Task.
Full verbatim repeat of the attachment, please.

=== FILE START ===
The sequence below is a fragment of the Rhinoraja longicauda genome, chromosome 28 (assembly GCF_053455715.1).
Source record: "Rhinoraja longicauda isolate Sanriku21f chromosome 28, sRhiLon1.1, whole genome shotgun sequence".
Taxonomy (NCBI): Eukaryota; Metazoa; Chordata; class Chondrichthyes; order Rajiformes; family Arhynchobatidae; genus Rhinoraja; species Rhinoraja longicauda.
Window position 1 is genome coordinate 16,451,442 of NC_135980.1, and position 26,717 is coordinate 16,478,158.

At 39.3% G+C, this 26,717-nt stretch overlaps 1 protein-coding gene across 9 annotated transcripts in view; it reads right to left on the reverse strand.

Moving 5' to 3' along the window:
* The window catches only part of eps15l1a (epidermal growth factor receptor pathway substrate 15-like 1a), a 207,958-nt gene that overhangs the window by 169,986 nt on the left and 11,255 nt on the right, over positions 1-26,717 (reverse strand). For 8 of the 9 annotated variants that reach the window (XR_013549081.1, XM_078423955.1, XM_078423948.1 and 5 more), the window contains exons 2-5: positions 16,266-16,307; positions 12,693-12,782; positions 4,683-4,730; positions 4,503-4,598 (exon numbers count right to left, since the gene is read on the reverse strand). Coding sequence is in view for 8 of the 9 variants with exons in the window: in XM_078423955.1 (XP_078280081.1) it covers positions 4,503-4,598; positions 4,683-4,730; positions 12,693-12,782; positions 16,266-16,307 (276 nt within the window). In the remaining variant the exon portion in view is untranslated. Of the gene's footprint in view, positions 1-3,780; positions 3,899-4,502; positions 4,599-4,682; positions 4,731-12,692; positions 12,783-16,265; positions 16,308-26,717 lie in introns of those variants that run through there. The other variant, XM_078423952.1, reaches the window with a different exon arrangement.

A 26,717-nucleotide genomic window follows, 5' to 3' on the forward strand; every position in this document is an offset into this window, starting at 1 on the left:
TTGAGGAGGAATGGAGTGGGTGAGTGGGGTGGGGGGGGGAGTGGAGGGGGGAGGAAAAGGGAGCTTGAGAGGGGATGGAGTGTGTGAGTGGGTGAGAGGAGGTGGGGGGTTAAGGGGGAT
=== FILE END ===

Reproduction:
The sequence below is a fragment of the Rhinoraja longicauda genome, chromosome 28 (assembly GCF_053455715.1).
Source record: "Rhinoraja longicauda isolate Sanriku21f chromosome 28, sRhiLon1.1, whole genome shotgun sequence".
Taxonomy (NCBI): Eukaryota; Metazoa; Chordata; class Chondrichthyes; order Rajiformes; family Arhynchobatidae; genus Rhinoraja; species Rhinoraja longicauda.
Window position 1 is genome coordinate 16,451,442 of NC_135980.1, and position 26,717 is coordinate 16,478,158.

At 39.3% G+C, this 26,717-nt stretch overlaps 1 protein-coding gene across 9 annotated transcripts in view; it reads right to left on the reverse strand.

Moving 5' to 3' along the window:
* The window catches only part of eps15l1a (epidermal growth factor receptor pathway substrate 15-like 1a), a 207,958-nt gene that overhangs the window by 169,986 nt on the left and 11,255 nt on the right, over positions 1-26,717 (reverse strand). For 8 of the 9 annotated variants that reach the window (XR_013549081.1, XM_078423955.1, XM_078423948.1 and 5 more), the window contains exons 2-5: positions 16,266-16,307; positions 12,693-12,782; positions 4,683-4,730; positions 4,503-4,598 (exon numbers count right to left, since the gene is read on the reverse strand). Coding sequence is in view for 8 of the 9 variants with exons in the window: in XM_078423955.1 (XP_078280081.1) it covers positions 4,503-4,598; positions 4,683-4,730; positions 12,693-12,782; positions 16,266-16,307 (276 nt within the window). In the remaining variant the exon portion in view is untranslated. Of the gene's footprint in view, positions 1-3,780; positions 3,899-4,502; positions 4,599-4,682; positions 4,731-12,692; positions 12,783-16,265; positions 16,308-26,717 lie in introns of those variants that run through there. The other variant, XM_078423952.1, reaches the window with a different exon arrangement.

A 26,717-nucleotide genomic window follows, 5' to 3' on the forward strand; every position in this document is an offset into this window, starting at 1 on the left:
TTGAGGAGGAATGGAGTGGGTGAGTGGGGTGGGGGGGGGAGTGGAGGGGGGAGGAAAAGGGAGCTTGAGAGGGGATGGAGTGTGTGAGTGGGTGAGAGGAGGTGGGGGGTTAAGGGGGAT